But you could also break it down to a lower level to show distinctions: technology/art units; size/type of client, e.g. small business, large corporations, research universities; ex partes prosecution, old reexam, new post-grant proceedings; fast track proceedings like Track One, PPH, accelerated exam; experience with esoteric situations like expert declarations, reissue ...

If you provided significant client counseling, I'd highlight that. Working for large corporations with their own inhouse patent counsel, you don't get much opportunity for that, but perhaps you've also counseled small businesses.

FWIW, I'd say that the level of detail you provide should depend on how prosecution-savvy the potential employer is, since terms like "Track One" and "reexam" won't mean much to some resume readers.
Logged
The above is not legal advice, and my participation in discussions on this forum does not create an attorney-client relationship.

smgsmc

  • Lead Member
  • *****
  • Posts: 2305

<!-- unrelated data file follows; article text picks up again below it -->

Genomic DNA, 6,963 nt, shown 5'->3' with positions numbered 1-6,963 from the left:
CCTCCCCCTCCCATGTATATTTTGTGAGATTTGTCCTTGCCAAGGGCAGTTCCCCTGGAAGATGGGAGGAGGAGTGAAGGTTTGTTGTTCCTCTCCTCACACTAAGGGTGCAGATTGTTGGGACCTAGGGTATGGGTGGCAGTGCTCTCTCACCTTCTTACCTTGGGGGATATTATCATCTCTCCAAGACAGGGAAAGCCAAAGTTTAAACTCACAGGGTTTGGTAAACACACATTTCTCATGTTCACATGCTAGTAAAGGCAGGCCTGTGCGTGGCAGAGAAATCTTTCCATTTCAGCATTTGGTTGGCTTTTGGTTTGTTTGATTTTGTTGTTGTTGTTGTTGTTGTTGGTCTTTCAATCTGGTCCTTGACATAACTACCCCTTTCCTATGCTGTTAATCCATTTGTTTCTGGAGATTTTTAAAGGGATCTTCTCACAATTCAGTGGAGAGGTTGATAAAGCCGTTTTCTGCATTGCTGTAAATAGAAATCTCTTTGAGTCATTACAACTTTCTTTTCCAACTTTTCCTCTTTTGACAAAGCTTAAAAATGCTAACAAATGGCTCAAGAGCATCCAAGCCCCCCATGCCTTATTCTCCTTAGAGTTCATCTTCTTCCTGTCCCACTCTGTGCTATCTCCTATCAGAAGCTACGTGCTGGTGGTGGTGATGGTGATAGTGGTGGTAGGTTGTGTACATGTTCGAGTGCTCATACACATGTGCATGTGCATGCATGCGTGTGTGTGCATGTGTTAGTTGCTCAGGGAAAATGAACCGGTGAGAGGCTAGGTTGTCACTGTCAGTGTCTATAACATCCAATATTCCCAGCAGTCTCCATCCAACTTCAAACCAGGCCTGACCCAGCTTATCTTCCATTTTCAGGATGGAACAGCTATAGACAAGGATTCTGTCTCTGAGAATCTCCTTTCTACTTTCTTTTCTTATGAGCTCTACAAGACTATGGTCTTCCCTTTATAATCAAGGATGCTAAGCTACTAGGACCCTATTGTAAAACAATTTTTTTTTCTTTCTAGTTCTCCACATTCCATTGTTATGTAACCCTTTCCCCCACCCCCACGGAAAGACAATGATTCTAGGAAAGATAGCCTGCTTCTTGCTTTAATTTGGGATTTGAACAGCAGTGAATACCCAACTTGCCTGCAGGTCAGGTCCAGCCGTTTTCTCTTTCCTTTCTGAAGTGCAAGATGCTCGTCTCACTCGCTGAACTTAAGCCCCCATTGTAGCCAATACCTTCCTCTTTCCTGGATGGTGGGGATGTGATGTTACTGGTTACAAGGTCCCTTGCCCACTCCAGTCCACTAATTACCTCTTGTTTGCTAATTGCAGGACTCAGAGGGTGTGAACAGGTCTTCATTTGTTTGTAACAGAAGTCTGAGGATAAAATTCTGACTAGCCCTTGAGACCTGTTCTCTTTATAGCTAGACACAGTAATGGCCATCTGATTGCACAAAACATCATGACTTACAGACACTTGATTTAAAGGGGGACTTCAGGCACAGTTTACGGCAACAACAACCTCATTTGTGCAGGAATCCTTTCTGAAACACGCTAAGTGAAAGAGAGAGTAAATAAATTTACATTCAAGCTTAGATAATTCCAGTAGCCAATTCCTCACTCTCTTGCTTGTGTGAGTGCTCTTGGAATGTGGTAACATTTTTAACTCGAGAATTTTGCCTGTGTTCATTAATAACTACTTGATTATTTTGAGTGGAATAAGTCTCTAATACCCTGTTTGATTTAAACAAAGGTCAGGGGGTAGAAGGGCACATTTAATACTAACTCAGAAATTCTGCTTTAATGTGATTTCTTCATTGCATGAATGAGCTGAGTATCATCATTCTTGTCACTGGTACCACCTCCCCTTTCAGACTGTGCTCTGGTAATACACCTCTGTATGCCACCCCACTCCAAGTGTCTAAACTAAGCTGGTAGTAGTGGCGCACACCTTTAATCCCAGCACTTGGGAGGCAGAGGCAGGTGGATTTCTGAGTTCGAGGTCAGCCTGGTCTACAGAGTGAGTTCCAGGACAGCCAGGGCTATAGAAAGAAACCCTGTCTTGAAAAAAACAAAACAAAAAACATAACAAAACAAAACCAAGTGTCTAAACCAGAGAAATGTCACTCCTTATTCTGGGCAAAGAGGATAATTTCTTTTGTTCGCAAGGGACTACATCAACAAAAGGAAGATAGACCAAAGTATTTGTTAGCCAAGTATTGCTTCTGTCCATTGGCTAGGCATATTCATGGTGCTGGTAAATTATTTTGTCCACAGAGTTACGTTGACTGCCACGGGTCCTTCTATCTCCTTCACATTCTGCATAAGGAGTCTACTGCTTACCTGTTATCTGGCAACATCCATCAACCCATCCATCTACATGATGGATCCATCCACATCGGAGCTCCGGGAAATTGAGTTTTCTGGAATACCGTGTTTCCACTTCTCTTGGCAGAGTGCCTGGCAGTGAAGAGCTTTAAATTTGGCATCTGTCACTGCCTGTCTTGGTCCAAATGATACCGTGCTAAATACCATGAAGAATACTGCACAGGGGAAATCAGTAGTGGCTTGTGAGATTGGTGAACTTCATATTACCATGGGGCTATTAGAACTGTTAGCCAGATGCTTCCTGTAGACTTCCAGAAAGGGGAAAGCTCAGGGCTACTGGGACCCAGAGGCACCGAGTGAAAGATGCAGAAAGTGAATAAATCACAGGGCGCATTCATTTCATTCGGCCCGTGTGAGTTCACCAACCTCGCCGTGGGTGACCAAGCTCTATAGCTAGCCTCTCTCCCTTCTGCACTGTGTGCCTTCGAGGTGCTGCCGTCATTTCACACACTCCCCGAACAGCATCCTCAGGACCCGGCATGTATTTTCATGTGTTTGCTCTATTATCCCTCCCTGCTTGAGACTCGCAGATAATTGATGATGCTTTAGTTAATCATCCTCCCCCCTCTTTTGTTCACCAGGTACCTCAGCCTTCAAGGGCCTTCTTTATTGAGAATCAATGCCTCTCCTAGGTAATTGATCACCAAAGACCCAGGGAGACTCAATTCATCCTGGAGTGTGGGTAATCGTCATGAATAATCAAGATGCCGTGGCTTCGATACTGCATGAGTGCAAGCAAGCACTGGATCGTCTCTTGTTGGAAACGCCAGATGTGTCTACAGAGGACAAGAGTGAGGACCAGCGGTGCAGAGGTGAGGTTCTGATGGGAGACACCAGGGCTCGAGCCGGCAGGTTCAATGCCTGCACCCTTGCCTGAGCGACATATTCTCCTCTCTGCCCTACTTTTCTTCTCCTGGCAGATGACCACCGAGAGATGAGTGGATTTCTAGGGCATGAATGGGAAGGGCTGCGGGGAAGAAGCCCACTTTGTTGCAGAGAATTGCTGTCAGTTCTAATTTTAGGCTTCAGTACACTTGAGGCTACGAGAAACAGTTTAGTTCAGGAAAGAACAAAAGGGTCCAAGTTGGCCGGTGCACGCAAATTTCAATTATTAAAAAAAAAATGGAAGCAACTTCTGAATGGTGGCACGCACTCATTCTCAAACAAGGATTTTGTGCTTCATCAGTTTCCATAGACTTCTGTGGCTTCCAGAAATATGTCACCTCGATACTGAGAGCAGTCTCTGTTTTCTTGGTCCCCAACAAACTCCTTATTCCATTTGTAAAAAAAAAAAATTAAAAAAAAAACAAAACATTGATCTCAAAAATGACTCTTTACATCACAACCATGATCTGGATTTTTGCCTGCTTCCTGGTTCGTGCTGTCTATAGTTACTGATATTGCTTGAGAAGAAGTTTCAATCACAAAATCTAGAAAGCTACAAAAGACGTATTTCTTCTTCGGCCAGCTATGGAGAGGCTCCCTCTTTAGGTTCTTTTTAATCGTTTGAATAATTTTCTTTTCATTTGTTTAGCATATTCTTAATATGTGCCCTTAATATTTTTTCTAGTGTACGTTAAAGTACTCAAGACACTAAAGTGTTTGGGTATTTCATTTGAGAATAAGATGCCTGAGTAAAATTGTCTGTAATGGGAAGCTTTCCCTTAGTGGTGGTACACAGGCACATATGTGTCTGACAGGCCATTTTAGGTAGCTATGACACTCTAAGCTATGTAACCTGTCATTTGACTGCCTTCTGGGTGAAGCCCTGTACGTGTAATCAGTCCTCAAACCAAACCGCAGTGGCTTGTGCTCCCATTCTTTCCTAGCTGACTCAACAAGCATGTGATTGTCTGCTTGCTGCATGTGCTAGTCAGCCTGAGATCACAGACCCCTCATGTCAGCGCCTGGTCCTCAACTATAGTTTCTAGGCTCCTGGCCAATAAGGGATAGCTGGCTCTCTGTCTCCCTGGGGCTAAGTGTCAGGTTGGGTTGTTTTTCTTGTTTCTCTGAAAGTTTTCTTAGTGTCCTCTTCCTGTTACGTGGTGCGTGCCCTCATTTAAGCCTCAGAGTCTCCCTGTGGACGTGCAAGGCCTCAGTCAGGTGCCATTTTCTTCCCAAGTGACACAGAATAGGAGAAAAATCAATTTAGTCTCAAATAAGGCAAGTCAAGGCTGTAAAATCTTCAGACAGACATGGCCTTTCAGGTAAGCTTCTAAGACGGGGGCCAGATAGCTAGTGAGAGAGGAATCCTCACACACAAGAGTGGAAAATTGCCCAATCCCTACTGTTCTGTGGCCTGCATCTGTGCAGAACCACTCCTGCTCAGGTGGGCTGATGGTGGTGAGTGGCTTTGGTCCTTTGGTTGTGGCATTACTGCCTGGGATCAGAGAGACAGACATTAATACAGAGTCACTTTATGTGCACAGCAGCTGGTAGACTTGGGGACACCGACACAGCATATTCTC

• View Profile
Re: Resume for experienced job seekers
« Reply #5 on: 06-22-17 at 04:37 pm »

As another posted, some firms don't do much appeal and IPR work.  In which case, their bread-and-butter is new apps and responses to OAs.  Their main concern is efficiency, and efficiency often comes with repetition; so that could be a good thing.  Even if you have been doing the same stuff over and over, you should be doing it faster.  Your resume should indicate that.

That said, a common reason for jumping ship (besides the desire for more money) is the desire for more variety.  Even if you stick primarily to new apps and responses to OAs, working on new subject matter for new clients helps break the tedium (even though your short-term efficiency will likely drop).